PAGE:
Obtaining estimates of Carbon emissions through the method of inverse modelling was not something I had in mind for myself five years ago. I got into the CSIR with a background in mathematical statistics and ecology. I had just finished a three year lecturing position, which I did while completing my Masters in stats, at a nearby university (attempting to teach statistics to first year biology students – fun), and couldn’t wait to start my career in pure research. Best of all, the group I was joining was a systems ecology group, and so I was going to get to do work in both of my areas of interest.
I started off with processing and modelling data from our Skukuza eddy-covariance flux tower. The data collected here provides information on carbon dioxide and water fluxes at a landscape level. This helps us to better understand processes like primary productivity and ecosystem respiration, as well as evapotranspiration. At the same time meteorological variables like air temperature, relative humidity, wind speed and direction, and net radiation are measured, as well as soil variables, like moisture and temperature. This helps us to understand what the drivers are, and also to predict what will happen with ecosystem productivity and respiration under different climate change scenarios.
Skukuza Flux Tower – Kruger National Park
See http://www.instrumentalia.com.ar/pdf/Invernadero.pdf for more information on eddy covariance methodology
I was minding my own business one day in the office, doing fun and exciting things in R, when my boss called me up and asked me if I was interested in instrumentation and getting things to work. Looking back now, this was a turning point in my life. If I knew then what I know now, I’m not so sure I would have answered yes. He handed me an old broken PP Systems carbon dioxide gas analyser, specifically for measuring soil fluxes, which looked to me like it had been built back in the day of the first black and white TV, and basically told me to get it to work. At university, when you’re studying statistics or ecology, nowhere are you taught any electronics courses. That’s the sad reality of it. So I was deeply overwhelmed, but fortunately got given the name of a very nice man who was at the manufacturing unit, and was a whizz with a soldering iron, and he helped me to figure out what the problem was. Really – he figured out what the problem was and I watched. That was my first experience of getting down and dirty with measuring carbon dioxide. The next thing I found myself attending a summer school for flux measurements held at The University of Colorado Mountain Research Station. I should have known it wasn’t just so that I could have fun in Colorado.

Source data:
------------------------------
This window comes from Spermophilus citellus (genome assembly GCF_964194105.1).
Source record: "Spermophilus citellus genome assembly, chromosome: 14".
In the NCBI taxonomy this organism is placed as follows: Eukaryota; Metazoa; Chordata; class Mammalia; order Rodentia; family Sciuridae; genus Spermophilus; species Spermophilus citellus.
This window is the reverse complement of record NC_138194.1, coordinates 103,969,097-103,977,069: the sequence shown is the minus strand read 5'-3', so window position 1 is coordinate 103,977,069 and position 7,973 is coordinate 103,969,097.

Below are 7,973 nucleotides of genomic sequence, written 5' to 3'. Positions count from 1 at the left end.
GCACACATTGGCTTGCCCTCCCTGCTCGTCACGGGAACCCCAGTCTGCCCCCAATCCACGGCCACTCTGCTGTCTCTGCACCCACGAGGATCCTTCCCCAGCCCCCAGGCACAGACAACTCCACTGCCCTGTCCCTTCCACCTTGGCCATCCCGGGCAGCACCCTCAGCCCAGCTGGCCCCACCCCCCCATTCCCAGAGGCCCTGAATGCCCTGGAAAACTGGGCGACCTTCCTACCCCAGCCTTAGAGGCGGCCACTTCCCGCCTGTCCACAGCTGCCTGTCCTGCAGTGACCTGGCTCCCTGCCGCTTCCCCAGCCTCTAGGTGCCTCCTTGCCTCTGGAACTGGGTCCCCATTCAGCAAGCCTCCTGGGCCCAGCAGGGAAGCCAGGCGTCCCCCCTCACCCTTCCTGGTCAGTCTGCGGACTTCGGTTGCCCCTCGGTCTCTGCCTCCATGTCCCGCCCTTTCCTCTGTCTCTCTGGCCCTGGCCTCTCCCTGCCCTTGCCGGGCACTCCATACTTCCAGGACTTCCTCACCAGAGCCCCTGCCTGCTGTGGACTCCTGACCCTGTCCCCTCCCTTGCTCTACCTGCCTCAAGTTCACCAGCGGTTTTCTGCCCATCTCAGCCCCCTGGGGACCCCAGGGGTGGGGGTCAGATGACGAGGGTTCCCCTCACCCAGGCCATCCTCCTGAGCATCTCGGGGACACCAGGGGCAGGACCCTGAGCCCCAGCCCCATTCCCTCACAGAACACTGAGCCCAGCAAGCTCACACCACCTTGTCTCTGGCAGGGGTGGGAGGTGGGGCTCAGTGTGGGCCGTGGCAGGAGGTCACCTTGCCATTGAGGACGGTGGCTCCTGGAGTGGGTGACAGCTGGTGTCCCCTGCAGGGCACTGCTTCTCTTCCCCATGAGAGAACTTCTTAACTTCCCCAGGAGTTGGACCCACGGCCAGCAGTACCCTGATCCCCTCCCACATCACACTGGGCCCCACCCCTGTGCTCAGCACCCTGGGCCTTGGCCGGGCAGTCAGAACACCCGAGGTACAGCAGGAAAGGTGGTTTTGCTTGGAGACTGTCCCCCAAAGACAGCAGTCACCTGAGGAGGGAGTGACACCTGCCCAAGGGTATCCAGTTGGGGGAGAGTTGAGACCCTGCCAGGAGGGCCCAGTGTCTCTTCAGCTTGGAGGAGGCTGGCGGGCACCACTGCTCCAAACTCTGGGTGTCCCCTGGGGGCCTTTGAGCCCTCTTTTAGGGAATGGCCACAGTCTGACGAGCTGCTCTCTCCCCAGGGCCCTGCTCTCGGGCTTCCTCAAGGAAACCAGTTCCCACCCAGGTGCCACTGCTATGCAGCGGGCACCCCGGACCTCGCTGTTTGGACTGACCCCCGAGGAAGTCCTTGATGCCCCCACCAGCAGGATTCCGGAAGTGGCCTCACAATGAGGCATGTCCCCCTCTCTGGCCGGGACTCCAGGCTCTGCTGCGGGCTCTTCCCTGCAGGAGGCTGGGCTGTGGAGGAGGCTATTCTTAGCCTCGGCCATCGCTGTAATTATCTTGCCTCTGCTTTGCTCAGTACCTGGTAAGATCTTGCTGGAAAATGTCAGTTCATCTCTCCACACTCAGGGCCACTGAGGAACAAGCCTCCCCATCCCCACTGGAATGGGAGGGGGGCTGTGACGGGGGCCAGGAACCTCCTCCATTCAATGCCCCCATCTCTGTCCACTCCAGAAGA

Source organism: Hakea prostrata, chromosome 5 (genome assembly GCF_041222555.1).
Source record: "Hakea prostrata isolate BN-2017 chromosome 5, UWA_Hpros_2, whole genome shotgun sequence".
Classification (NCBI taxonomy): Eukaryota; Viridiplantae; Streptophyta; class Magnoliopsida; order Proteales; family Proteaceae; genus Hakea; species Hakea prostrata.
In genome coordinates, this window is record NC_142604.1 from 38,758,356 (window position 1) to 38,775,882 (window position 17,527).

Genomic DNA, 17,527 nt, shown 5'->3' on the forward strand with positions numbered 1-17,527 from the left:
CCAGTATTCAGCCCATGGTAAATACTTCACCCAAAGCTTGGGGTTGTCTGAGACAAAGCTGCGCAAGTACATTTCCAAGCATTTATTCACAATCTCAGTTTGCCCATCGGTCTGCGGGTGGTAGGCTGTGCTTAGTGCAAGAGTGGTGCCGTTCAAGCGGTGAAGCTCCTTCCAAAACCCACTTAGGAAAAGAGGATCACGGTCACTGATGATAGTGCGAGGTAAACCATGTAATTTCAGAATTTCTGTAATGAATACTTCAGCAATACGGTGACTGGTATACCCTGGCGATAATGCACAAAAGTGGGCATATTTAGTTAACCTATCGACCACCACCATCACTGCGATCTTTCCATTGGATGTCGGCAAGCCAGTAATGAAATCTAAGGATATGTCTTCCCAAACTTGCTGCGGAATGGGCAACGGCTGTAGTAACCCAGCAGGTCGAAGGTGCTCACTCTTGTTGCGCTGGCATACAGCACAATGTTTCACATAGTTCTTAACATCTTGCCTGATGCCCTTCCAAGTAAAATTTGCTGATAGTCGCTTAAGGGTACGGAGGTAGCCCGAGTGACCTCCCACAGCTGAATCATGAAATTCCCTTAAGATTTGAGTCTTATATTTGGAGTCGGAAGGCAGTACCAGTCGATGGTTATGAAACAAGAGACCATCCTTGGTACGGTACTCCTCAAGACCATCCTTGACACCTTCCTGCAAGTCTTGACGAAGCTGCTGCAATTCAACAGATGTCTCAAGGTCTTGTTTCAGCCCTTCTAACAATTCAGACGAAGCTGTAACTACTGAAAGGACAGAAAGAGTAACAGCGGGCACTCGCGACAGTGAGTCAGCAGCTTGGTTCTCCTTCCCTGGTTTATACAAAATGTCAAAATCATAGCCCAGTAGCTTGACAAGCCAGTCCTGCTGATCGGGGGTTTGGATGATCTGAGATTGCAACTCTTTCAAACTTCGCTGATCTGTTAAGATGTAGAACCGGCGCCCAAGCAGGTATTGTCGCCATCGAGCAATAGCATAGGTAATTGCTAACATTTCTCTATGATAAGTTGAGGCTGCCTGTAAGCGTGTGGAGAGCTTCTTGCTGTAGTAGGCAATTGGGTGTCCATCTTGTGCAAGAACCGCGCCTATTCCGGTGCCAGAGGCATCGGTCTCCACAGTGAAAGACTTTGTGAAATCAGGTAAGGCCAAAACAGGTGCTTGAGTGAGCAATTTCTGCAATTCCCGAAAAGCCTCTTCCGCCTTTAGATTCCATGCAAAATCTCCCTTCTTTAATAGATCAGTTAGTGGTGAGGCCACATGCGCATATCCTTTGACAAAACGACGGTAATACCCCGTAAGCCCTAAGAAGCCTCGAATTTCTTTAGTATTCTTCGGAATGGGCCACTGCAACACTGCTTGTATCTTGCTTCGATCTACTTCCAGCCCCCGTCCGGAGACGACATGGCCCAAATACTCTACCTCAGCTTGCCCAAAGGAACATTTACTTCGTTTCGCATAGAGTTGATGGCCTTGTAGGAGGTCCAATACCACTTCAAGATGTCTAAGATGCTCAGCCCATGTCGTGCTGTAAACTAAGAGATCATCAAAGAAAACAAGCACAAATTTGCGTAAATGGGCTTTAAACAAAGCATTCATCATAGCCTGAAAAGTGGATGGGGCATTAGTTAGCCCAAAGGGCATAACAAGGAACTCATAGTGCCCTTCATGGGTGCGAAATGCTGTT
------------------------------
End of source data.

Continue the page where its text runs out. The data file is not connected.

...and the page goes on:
It wasn’t too long before I was asked to write a program for a datalogger to collect information from a soil moisture probe. This basically entails having to understand how the instrument works, and what instruction to give it to work, and how to interpret the output of the instrument, which is usually voltage, and turn it into a measurement. I’m always amazed every time I wire an instrument up to a datalogger, and it starts giving out actual measurements. It leaves one with a real sensation of satisfaction when the data all looks good. On the other hand, when you wire up an instrument exactly the way the instructions tell you to (or you think you have), and it gives out garbage, that’s an entirely different sensation. Frustration, anger, resentment, disappointment, despair, hopelessness …
This may look like a mess of wires to you, but each of those has its place and needs to correspond exactly to the program written to collected the data
Before I knew it, I was writing a program to get an entire flux tower and all its meteorological instruments to operate. And not long after that, I was finding myself in the field, attending to the every whim and desire of the instruments. We have two flux towers in the Kruger National Park. When things are working, life is great and the world is a happy place. But sometimes you can arrive on site, and be inundated by every manner of problem that can befall an instrument. Everything from elephants pushing a tree over onto the solar panel, ants squatting in the instrumentation box and causing all sorts of shorts, or in fact gecko’s taking up house – or scratch that – an entire ecosystem existing in the instrumentation box. You’ll also be surprised how much damage the African sun can do to instrument cables. Many of the instruments that we use are shipped in from America or Europe, and having to deal with the kind of UV we have down south here doesn’t always come into the equation. Don’t factor out the wind and rain either. And then there’s human error, which is the kind which causes me the most frustration and sleepless nights. I’m particularly good at making those, and I’m always gobsmacked by how spectacularly wrong things can go when just a tiny little detail is over looked.
|Repositioning of the foliage by the local elephant hooligans|
Let me tell you … working with instrumentation is not for the faint of heart.